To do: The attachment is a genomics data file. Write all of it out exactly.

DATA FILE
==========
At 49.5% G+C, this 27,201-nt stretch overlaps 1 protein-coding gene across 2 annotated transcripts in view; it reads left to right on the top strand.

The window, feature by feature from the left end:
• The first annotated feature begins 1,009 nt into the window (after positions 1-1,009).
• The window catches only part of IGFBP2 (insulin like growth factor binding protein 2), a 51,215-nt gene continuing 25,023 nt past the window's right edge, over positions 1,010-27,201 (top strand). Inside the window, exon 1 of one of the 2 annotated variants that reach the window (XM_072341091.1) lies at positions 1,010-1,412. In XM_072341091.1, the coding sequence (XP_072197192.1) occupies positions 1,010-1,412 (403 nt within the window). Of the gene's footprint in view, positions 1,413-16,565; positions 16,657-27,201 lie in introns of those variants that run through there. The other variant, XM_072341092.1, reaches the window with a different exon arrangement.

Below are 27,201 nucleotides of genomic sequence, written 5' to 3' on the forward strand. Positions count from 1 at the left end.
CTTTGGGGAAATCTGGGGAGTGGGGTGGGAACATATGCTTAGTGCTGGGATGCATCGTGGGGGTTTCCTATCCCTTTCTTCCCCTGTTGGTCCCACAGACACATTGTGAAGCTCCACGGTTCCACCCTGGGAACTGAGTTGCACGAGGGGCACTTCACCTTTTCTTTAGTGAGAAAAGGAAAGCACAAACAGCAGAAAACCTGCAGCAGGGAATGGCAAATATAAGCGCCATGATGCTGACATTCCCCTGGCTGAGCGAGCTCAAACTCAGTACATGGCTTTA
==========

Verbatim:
At 49.5% G+C, this 27,201-nt stretch overlaps 1 protein-coding gene across 2 annotated transcripts in view; it reads left to right on the top strand.

The window, feature by feature from the left end:
• The first annotated feature begins 1,009 nt into the window (after positions 1-1,009).
• The window catches only part of IGFBP2 (insulin like growth factor binding protein 2), a 51,215-nt gene continuing 25,023 nt past the window's right edge, over positions 1,010-27,201 (top strand). Inside the window, exon 1 of one of the 2 annotated variants that reach the window (XM_072341091.1) lies at positions 1,010-1,412. In XM_072341091.1, the coding sequence (XP_072197192.1) occupies positions 1,010-1,412 (403 nt within the window). Of the gene's footprint in view, positions 1,413-16,565; positions 16,657-27,201 lie in introns of those variants that run through there. The other variant, XM_072341092.1, reaches the window with a different exon arrangement.

Below are 27,201 nucleotides of genomic sequence, written 5' to 3' on the forward strand. Positions count from 1 at the left end.
CTTTGGGGAAATCTGGGGAGTGGGGTGGGAACATATGCTTAGTGCTGGGATGCATCGTGGGGGTTTCCTATCCCTTTCTTCCCCTGTTGGTCCCACAGACACATTGTGAAGCTCCACGGTTCCACCCTGGGAACTGAGTTGCACGAGGGGCACTTCACCTTTTCTTTAGTGAGAAAAGGAAAGCACAAACAGCAGAAAACCTGCAGCAGGGAATGGCAAATATAAGCGCCATGATGCTGACATTCCCCTGGCTGAGCGAGCTCAAACTCAGTACATGGCTTTA